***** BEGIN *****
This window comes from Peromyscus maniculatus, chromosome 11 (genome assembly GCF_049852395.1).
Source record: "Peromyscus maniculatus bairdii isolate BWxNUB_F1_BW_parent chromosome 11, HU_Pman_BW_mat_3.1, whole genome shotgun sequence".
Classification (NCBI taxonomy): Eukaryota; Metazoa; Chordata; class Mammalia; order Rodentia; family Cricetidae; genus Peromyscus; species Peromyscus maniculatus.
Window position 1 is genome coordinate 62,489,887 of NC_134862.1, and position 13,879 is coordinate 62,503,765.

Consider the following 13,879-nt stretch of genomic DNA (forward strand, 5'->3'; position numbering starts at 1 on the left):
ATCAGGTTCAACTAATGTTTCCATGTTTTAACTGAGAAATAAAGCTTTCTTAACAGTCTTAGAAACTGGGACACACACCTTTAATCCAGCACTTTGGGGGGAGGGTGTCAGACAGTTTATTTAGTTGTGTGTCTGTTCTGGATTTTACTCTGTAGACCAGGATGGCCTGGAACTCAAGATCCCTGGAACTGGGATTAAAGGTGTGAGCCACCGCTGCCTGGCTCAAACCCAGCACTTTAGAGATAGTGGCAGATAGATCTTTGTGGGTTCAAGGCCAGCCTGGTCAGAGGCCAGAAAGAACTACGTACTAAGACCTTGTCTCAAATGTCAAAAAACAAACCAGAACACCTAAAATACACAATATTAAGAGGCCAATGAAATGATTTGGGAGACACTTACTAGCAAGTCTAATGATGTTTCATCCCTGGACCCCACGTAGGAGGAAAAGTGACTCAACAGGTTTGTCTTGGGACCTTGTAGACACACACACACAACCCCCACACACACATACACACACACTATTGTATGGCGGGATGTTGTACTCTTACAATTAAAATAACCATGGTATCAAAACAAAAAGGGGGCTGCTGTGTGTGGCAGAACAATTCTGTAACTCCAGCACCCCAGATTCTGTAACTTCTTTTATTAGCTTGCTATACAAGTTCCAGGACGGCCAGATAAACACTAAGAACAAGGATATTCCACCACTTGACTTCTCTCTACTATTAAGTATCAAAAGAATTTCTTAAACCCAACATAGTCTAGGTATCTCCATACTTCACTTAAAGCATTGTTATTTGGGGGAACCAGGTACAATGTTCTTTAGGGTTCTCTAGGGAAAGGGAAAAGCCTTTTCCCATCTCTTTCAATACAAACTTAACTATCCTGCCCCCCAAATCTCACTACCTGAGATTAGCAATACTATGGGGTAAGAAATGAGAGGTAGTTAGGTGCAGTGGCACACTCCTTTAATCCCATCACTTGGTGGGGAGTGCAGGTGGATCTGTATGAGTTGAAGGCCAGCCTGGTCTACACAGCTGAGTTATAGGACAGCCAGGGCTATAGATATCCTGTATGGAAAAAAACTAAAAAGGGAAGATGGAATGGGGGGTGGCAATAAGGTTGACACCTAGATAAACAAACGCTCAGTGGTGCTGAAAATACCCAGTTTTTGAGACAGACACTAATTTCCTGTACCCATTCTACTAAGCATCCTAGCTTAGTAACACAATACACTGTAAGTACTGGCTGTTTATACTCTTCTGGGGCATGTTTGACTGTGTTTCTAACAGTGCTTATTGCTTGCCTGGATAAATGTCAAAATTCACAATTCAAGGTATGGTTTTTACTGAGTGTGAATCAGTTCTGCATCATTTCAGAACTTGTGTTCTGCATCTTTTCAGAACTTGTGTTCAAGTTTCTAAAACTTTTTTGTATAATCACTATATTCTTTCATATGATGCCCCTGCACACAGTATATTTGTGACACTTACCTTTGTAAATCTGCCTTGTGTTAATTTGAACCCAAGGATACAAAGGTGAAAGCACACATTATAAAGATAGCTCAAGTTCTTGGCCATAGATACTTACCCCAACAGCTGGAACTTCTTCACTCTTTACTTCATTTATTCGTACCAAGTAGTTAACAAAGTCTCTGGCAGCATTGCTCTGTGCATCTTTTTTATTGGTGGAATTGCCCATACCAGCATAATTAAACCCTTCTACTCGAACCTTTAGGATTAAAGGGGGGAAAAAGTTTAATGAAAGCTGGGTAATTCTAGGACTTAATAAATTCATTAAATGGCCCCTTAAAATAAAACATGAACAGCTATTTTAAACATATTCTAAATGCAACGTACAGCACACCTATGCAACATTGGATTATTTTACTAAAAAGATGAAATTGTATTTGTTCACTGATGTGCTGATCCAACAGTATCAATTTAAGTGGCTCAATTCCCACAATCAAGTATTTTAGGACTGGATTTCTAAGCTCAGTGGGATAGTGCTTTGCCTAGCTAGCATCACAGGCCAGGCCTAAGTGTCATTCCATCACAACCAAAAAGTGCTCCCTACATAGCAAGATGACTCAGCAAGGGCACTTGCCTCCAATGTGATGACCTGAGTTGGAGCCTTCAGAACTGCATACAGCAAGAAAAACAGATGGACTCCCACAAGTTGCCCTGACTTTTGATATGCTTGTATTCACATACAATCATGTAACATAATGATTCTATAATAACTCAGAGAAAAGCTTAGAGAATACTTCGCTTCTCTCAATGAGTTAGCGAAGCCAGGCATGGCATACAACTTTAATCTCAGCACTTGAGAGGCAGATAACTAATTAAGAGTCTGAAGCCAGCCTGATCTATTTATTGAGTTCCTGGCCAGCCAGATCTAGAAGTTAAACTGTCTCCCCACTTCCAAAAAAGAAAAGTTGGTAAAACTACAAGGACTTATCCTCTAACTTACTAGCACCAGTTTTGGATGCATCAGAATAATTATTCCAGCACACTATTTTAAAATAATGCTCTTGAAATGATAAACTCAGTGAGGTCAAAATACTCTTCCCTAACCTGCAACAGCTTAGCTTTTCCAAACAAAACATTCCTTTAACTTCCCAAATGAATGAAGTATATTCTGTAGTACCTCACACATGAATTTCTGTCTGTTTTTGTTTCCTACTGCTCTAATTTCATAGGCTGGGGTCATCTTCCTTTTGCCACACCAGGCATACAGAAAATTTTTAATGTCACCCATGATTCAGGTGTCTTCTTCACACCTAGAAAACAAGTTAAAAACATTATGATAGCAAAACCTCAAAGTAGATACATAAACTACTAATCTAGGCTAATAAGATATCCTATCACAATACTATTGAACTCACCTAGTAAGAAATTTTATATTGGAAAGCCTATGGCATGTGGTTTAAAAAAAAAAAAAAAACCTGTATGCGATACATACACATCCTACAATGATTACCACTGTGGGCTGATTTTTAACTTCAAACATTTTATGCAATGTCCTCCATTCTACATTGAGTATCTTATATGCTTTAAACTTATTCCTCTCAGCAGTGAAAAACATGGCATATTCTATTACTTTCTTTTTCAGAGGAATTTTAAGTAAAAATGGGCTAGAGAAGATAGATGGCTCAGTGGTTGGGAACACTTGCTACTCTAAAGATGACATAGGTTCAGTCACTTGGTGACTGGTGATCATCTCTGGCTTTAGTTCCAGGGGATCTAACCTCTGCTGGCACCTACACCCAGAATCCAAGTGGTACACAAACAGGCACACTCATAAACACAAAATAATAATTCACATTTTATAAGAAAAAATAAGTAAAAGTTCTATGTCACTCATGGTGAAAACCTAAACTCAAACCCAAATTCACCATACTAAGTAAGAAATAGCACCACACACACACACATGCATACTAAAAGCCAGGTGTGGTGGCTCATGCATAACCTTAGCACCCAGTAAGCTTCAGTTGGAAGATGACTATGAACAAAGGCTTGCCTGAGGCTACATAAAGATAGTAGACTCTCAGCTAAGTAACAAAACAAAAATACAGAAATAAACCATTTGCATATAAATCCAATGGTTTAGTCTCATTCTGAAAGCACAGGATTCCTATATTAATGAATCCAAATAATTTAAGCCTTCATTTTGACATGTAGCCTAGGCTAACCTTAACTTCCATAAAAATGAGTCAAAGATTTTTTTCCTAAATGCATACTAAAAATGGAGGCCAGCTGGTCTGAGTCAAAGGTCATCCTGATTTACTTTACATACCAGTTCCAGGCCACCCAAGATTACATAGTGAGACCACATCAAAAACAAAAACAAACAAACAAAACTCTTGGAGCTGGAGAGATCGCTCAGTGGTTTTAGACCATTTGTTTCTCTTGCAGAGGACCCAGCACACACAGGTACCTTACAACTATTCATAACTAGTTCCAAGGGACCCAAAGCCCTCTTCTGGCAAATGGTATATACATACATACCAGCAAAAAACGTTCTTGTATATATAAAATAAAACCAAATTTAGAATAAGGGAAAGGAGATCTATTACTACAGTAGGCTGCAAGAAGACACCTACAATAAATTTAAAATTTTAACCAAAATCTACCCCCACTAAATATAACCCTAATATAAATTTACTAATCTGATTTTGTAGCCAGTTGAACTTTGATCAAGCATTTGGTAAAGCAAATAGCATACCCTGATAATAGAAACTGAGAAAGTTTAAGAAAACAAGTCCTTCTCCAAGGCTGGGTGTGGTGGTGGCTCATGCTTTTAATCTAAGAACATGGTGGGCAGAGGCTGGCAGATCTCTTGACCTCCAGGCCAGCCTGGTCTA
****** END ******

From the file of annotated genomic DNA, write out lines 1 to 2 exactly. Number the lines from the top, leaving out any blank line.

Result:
This window comes from Peromyscus maniculatus, chromosome 11 (genome assembly GCF_049852395.1).
Source record: "Peromyscus maniculatus bairdii isolate BWxNUB_F1_BW_parent chromosome 11, HU_Pman_BW_mat_3.1, whole genome shotgun sequence".